The fictionalized lives of photographer Dorothea Lange and the Native American farm worker behind her famous Depression-era portrait "Migrant Mother." While adhering closely to the facts of the real women's lives, Silver (The God of War, 2008, etc.) renames them--Lange becomes Vera Dare; her subject, Florence Owens Thompson, becomes Mary Coin--and frames their stories within a wholly fictional conceit: Social historian Walker Dodge is grappling with his role as a divorced father when he begins researching the history of his family, successful California fruit growers, after the death of his uncommunicative father. Walker, who coincidentally teaches college students how to look at photographs, opens and closes the novel in 2011, but the real focus is on the two women. Mary grows up on an Oklahoma farm, raised by her tough but loving Cherokee mother after her alcoholic white father's death. At 17, she marries Toby Coin, and they head to California where he works in sawmills and she has one baby after another. By 1929, a fire has burned down the mill and their home. After Toby dies, Mary picks fruit to support her children. After an affair with a farm owner's son, she has another baby that she is nursing near her broken-down car the day in 1936 when Vera Dare takes her picture. Vera, who still limps from the polio she suffered as a child, has spent the 1920s in San Francisco as a society photographer. Her financial security has collapsed by the early 1930s, along with her marriage to a flamboyant, womanizing painter. By the time she runs across Mary, Vera has farmed out her two sons to travel the countryside taking pictures to document rural poverty for FDR's Resettlement Administration. When she photographs Mary, Vera has no idea the image will take on a life of its own. Walker's tacked-on connection to the photograph seems a calculated attempt to add sexual intrigue to what is otherwise a disappointingly plodding account that sheds no new light on either the photographer or her subject.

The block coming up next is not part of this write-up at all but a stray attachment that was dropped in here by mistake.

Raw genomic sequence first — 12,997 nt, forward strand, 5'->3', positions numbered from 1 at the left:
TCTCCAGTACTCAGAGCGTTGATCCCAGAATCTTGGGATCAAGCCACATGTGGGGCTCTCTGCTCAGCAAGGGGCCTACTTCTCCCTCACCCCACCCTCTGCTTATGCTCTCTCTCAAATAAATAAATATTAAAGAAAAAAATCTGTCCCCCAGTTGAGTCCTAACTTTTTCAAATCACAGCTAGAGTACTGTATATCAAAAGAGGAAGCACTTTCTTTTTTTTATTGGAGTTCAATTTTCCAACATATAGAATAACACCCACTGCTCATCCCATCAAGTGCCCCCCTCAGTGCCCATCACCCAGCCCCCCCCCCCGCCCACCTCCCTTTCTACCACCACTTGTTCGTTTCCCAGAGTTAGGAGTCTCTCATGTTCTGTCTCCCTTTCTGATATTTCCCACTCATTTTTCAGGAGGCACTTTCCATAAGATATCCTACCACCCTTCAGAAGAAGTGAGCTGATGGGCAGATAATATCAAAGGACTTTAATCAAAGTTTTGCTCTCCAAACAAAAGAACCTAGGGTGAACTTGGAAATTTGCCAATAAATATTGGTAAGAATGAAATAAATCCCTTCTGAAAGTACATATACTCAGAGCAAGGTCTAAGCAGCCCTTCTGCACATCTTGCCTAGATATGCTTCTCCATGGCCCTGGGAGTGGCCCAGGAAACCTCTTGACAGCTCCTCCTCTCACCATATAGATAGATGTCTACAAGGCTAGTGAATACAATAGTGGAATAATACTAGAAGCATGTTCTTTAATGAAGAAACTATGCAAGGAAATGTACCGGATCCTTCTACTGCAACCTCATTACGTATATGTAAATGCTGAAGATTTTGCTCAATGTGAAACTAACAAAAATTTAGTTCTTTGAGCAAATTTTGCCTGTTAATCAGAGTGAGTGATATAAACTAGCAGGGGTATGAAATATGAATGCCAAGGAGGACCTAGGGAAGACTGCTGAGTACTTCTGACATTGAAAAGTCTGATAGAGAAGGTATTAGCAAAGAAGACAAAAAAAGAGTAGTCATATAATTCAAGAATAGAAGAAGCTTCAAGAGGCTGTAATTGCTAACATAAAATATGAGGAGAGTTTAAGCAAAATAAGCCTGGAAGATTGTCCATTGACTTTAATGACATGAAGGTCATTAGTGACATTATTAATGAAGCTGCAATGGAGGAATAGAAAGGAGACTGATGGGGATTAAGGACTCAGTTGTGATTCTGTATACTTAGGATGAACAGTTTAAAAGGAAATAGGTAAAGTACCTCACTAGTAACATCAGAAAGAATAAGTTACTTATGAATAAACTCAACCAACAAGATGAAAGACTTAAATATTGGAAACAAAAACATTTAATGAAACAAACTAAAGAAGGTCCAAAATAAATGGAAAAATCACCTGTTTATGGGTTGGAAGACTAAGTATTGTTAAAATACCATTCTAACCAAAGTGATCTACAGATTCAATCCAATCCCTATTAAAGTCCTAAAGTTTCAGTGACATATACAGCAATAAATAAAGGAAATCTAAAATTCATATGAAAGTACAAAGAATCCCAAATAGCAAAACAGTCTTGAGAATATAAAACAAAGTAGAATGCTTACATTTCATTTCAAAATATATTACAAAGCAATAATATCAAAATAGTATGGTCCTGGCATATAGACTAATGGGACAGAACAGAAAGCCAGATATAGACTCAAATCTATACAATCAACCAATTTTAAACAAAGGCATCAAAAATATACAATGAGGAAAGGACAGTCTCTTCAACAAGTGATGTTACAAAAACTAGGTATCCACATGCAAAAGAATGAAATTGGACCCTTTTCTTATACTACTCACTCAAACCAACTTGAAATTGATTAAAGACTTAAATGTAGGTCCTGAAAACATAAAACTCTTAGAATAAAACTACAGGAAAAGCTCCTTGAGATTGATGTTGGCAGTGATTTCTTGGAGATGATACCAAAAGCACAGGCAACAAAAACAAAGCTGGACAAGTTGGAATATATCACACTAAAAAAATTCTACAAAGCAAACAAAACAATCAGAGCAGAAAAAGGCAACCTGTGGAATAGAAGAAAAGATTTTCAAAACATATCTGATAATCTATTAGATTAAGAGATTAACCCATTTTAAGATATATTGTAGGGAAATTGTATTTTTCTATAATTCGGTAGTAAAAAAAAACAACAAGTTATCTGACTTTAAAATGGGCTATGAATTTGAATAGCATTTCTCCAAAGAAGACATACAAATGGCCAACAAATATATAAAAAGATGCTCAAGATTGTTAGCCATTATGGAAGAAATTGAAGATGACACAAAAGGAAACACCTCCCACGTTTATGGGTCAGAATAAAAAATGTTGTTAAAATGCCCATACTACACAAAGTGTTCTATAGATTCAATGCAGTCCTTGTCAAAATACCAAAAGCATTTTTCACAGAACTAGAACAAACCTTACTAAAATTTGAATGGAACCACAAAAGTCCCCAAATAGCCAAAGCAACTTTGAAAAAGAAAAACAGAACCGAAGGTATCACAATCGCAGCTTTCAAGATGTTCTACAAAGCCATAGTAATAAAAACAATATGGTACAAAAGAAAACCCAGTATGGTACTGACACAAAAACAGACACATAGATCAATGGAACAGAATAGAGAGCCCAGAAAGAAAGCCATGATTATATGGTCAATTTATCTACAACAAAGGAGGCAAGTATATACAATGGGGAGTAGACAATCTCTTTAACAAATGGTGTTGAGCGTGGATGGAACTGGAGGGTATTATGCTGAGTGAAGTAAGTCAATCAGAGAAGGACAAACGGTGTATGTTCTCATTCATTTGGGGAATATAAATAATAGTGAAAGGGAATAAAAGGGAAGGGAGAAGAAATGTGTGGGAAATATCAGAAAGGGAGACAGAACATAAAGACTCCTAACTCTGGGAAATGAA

Library Journal
Dorthea Lange's legendary photograph of an unknown migrant mother, taken at the height of the Great Depression, is the inspiration for Silver's (The God of War) superb new novel. The titular character is a reimagining of this Native American mother of seven, with the memorable face that came to symbolize American poverty. Mary, along with Vera Dare, a strong-minded photographer and polio survivor who is forced to abandon her own children, and Walker Dodge, a modern-day history professor with a surprising link to the celebrated photograph, are the mesmerizing novel's three central characters. Silver's acute observations and understated style are evident here as are her matter-of-fact, unapologetic characters. "You'll know who you are when you start losing things," declares one. With only a few known facts of the woman in Lange's photograph, Silver has crafted a highly imaginative story that grabs the reader and won't let go. VERDICT A must-read for Silver fans that is sure to win over many new followers; the acclaimed author's best work to date.—Lisa Block, Atlanta, GA
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Product Details

  • ISBN-13: 9780399160707
  • Publisher: Blue Rider Press
  • Publication date: 3/7/2013
  • Pages: 336
  • Sales rank: 404,430
  • Product dimensions: 6.56 (w) x 9.16 (h) x 1.14 (d)

Meet the Author

Marisa Silver

Marisa Silver is the author of the novels The God of War (a Los Angeles Times Book Prize finalist) and No Direction Home; and two story collections, Alone With You and Babe in Paradise (a New York Times Notable Book and Los Angeles Times Best Book of the Year). She lives in Los Angeles.

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Read an Excerpt

At first she thought someone had released a flock of birds into the room. The museum gallery whispered with the sound of wings and flight and she thought of the starlings wheeling through the flat Oklahoma sky, a solid flag of them waving in the currents of a wind. Was that seventy years ago? More?...
 
A child’s cry broke through. Mary, always keen to a child’s distress, turned towards the sound. And there, across the room, hung the familiar charcoal gray shapes of the image that shadowed her life….
 
The gallery had grown quieter and, for a moment, Mary was alone with the picture. She saw her reflection in the glass. There they were. Two women named Mary Coin. If they met on the street in the high heat of a summer’s afternoon, they would be polite in the old fashioned way to show they meant one another no harm. “Hello,” they would say in passing. “My, but isn’t it a wretched day?”

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Interviews & Essays

Working Woman: Barnes & Noble Review Interview with Marisa Silver